In State Of The City, Mayor Walsh Promises To Up School Funding, Tackle Inequality

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Mayor Marty Walsh is promising fair and sustainable funding for all public schools in Boston, not just charter schools. Those remarks, during his second State of the City address last night, came as teachers and parents protested outside a packed Symphony Hall.

Walsh is also touting the city's progress on crime and promising to make sure the working class can still call Boston home.

Touting A Reduction In Crime

During his speech, Walsh said the city is the safest it’s been since 1999.

“Violent crime and property crime went down for the second-straight year, and homicides fell to a 16-year low," he said.

After the speech, Suffolk County Sheriff Steve Tompkins said he would have liked to have heard more about resources for substance abuse and mental health programs to keep people out of jail.

"There are people that are in my facility that should be in a substance abuse bed or mental health bed," Tompkins said.

Promises To Boost Funding For All Boston Schools

Walsh's speech came a week after General Electric announced that it would move its global headquarters to Boston. GE is expected to land in the booming Seaport District.

“It’s a magnet for talent and investment that we’ll direct toward our shared goals: in opportunity, in community, in education,” Walsh said.

He called the Boston Public Schools his priority, and he promised to increase funding for the schools.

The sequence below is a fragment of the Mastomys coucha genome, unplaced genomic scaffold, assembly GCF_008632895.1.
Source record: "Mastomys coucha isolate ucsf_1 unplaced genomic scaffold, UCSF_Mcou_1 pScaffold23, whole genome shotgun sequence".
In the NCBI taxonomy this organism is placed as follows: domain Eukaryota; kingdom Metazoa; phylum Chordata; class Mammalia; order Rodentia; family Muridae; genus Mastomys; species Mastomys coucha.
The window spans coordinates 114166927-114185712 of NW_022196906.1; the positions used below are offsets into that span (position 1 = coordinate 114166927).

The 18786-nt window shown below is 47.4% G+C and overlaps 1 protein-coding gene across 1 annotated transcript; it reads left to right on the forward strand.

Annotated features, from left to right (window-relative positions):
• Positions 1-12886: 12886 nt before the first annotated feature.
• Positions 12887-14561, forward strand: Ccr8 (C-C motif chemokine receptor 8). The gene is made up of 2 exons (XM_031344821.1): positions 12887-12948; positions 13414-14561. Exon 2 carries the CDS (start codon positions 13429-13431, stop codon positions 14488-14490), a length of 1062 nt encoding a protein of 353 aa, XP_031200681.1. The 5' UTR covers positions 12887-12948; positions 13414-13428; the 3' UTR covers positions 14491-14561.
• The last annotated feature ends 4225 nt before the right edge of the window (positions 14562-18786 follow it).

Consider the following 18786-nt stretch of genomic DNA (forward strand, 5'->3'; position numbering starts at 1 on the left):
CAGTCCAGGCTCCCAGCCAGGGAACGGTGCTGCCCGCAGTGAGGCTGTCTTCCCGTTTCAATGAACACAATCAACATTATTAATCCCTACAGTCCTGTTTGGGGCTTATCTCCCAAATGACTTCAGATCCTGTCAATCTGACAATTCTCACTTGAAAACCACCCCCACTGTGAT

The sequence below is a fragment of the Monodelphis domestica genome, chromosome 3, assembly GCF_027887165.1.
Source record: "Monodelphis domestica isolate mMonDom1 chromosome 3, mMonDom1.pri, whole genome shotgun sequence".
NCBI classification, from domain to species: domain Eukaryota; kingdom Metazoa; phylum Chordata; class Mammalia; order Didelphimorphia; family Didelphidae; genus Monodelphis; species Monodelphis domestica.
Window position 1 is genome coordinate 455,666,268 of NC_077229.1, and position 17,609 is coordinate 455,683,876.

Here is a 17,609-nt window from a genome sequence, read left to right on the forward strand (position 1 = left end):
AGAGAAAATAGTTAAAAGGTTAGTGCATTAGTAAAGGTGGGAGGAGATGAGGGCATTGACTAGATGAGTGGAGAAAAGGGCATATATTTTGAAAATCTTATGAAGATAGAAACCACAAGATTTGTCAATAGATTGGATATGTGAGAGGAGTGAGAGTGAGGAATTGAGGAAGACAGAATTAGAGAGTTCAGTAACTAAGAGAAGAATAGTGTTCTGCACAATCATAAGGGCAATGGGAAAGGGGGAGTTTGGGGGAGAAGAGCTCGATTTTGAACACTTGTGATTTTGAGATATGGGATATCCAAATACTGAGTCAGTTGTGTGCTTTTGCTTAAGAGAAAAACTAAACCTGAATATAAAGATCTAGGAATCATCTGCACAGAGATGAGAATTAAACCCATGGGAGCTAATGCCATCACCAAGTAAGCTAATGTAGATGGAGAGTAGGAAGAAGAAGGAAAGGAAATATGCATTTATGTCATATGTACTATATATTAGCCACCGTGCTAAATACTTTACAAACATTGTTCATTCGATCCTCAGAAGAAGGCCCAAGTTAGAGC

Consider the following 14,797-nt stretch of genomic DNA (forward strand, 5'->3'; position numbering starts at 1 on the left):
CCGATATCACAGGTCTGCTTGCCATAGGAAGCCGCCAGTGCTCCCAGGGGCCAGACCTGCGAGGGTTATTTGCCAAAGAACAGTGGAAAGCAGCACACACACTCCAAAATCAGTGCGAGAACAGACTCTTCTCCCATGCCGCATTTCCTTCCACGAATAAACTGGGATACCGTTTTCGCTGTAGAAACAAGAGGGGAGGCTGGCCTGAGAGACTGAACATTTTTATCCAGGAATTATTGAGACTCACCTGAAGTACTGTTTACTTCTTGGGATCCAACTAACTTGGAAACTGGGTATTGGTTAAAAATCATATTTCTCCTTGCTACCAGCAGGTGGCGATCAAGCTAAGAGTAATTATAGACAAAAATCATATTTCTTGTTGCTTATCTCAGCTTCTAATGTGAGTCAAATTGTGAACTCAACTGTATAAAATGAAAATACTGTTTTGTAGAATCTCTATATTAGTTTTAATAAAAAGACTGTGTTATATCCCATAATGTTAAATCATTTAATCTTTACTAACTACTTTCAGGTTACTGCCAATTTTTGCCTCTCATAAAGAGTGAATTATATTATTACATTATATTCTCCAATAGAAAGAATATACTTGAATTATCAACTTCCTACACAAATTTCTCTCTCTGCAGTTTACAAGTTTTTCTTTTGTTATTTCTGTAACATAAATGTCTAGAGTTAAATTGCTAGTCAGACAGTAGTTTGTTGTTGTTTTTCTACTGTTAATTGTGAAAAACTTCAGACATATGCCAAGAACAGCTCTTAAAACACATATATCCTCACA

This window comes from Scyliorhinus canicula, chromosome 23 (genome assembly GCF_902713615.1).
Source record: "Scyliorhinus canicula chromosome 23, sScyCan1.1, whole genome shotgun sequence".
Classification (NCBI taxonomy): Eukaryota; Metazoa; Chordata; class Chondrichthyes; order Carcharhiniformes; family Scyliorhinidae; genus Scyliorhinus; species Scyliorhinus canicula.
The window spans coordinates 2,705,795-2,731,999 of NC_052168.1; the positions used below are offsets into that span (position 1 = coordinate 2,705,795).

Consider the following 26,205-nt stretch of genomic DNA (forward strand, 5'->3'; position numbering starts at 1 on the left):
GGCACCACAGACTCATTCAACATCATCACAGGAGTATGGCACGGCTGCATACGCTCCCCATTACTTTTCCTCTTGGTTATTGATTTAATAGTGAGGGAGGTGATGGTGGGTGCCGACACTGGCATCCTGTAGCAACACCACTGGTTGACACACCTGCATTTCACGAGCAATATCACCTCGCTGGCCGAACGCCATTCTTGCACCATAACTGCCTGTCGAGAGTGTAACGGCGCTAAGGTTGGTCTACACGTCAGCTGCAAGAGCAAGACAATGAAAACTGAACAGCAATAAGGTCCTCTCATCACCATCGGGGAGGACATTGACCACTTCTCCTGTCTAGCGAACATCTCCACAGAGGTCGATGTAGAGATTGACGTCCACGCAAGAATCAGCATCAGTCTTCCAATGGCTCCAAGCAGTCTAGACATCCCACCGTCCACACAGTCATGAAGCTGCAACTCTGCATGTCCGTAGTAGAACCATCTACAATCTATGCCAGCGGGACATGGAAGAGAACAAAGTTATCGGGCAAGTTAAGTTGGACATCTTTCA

That message was lost on protesters outside Symphony Hall, who marched against what they see as Walsh’s focus on charter schools at the expense of other public schools.

"Mayor Marty Walsh needs to pay more attention and give more funding to Boston Public Schools, not keep building more charter schools and other programs," said one of the protesters, Krystle McClure, of Dorchester. "Fund our Boston public schools!"

Walsh denounced what he called adults pitting schools against one another during his speech Tuesday.

“Tonight, I’m calling on everyone to come together to back all our children, all our teachers and all our schools," he said. "That means fair and sustainable funding for both district and charter schools.”

Addressing The City's Income Inequality

In an effort to help average Bostonians stay in their communities in the face of soaring housing prices, Walsh announced the creation of an Office of Housing Stability.

“It’s going to develop resources for tenants, incentives for landlords who do the right thing and partnerships with developers to keep more of our housing affordable,” he explained.

The mayor spoke of economic inequality in Boston and said he wants to empower workers in the city. He touted a city apprenticeship program that includes on-the-job training and education for low-income workers.

He also asked employers to join with workers in exploring the possibility of creating a minimum wage in the city of $15 per hour.

Last year, Walsh announced his intention to steer development around the Orange Line in Jamaica Plain and the Red Line in South Boston. On Tuesday, he announced that Dudley Square, in Roxbury, and Glover’s Corner, in Dorchester, would see similar transit-oriented development.

You can watch the mayor's second State of the City address here.

This segment aired on January 20, 2016.


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Fred Thys Reporter
Fred Thys reported on politics and higher education for WBUR.



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